2) The spiritual director feels something in the session may be an invitation from God for her. However, she needs to stay focused on the directee’s relationship with God during the session and save a more thoughtful  exploration of her own life with God for supervision.

3) The spiritual director is blown away by the power, love, and grace of God active in a spiritual direction session. Because of confidentiality constraints, he has no one with whom to share this testimony to God’s goodness. However, he can take this story to supervision to be celebrated and savored together.

4) The spiritual director needs technical help or just desires to keep improving her spiritual direction skills. Unsure how to handle a referral to a counselor or how to report a potential case of abuse, she can consult a supervisor or peer supervision group.

Because I have found supervision to be extremely helpful, I make use of both a trained supervisor and a peer supervision group. Since completing my year-long training as a supervisor through Together in the Mystery, I am available to provide supervision to spiritual directors, both in groups and individually.

Visio Divina (Praying with Images)

Visio divina is praying with images such as paintings, photographs, drawings, icons, or sculptures. A picture may indeed be “worth a thousand words.” God has often used visual images to communicate truth. Both Old Testament prophets and New Testament apostles had visions and dreams. The psalmists  harvested metaphors from what they had observed in nature. Yahweh commanded the Israelites to carve and weave images of cherubim for the cover of the ark of atonement and for the tabernacle curtains.

Though early Christians prohibited graven images of God the Father, they painted and carved Old Testament stories and representations of God the Son, particularly in the catacombs. After Christianity was legalized, Christian art became useful for teaching an illiterate population. Stained glass windows, mosaics, carvings and even the architecture of cathedrals proclaimed the biblical story and aided in worship.

In the Bible, poetry, music, dance, story-telling, and art are all used in worship because all touch and transform the deep, inarticulate places in human hearts. Visio divina encourages a return to one of these earlier forms of learning and worship. In addition, visio divina may be a corrective to the influence of our culture’s increasingly shallow, fast-paced visual orientation.

Pausing to see more deeply, with the eyes of our hearts, trains us to be more attentive to the presence and work of God below the surface of our lives. We begin to block out distractions and sharpen the focus of all our senses toward God and His work—in Creation, in others, in events, and in ourselves.

The method of visio divina, in brief:

Surrender to God. Set aside about 15-20 minutes of quiet, uninterrupted time and start by inviting God’s Spirit to speak to you. Setting an alarm may help you “ignore” time constraints.

Meditate on the image. Notice what is dominant, possibly the first thing that catches your eye. Keep your eyes there. What do you notice? What moves you? Ponder your emotional response. Then allow your eyes to wander around the image. Notice color, shape, contrast, overall impressions. Be gentle and open, both with yourself and the image.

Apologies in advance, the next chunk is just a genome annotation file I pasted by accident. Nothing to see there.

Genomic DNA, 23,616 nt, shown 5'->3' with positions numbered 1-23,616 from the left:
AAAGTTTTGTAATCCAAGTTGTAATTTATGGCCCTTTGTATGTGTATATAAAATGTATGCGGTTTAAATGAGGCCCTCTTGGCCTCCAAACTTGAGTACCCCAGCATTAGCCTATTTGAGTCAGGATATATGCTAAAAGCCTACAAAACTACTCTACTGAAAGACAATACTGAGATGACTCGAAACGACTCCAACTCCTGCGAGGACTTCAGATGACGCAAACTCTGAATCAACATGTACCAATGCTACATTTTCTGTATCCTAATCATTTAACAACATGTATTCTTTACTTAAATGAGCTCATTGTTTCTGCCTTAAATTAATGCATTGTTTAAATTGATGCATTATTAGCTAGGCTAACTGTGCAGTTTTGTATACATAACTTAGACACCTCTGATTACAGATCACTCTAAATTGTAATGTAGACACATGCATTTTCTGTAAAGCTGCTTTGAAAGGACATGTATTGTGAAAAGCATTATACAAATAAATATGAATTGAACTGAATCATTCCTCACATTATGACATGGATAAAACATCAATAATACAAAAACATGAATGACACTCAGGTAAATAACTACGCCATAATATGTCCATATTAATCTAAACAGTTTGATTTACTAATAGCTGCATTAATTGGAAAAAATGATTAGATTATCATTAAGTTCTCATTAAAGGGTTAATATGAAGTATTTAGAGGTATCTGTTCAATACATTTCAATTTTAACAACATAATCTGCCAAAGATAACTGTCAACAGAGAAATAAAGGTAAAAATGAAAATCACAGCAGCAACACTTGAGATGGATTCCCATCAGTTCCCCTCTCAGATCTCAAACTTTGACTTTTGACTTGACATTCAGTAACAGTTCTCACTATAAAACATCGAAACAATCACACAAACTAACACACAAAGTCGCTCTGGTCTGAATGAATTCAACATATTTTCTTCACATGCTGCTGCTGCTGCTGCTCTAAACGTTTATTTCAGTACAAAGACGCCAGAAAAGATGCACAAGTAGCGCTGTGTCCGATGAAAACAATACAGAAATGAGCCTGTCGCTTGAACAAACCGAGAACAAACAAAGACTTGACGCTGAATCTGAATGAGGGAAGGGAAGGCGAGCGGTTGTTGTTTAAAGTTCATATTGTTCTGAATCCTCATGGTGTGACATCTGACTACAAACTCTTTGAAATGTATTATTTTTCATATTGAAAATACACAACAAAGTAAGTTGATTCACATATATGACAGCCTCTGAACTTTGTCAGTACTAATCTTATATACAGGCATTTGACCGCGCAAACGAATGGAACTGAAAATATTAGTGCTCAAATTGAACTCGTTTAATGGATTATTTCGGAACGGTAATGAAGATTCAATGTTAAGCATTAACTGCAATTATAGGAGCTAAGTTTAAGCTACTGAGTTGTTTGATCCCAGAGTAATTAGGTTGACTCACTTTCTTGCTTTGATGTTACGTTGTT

Pray about your meditation. Talk to God directly and take time to listen. How does the Spirit connect this image to your life? To God and His Word? As you gaze on this image, is God in some way gazing at you? Are you moved to amazement, silence, rest, repentance, gratefulness, action, confession, adoration, or dance? What invitations might God have for you? Consider journaling your prayer response.

Surrender again to God and rest with thankfulness in His loving presence with you.

The Initial Interview

unsplash-logoChaz McGregor

First, I recommend contacting and interviewing at least two, hopefully three, different spiritual directors. Pray throughout the process. Ask God to lead you to the best spiritual director for you at this time.

Keep in mind that spiritual direction involves a lot of freedom. Spiritual directors are trusting God to lead you to them and from them in keeping with God’s timing and desire for you as a unique individual. Spiritual direction is a tool in God’s hand–a tool God may pick up or put down on your behalf at various times in your life. Be free to let God lead. The initial interview will help you discern whether or not and with whom God wants to use this tool on your behalf at this time.

By convention among spiritual directors, initial interviews are free. Generally, the initial session lasts about 1 to 1 1/2 hours and involves a lot of relaxed talking back and forth.

This conversation is your opportunity to ask all kinds of questions of the spiritual director—Where did you train? What is your own faith like? How did you get into this? What is your prayer life like? What is direction going to be like generally? What do you believe about….?

Usually, directors will also be asking questions like—What are you looking for in direction? What would you like to share about your life right now?  The first session is really the only time spiritual directors talk much bout themselves at all. From then on the focus of conversation would be on you and God.

Every director has their own fee suggestions. Ask the spiritual director about recommended fees (often a suggested donation scale) during this interview.

You don’t need any specific resources to start spiritual direction. The spiritual director may make suggestions periodically of books, and I occasionally loan books out to directees also. However, you would not need to come with anything but your desire to know God more.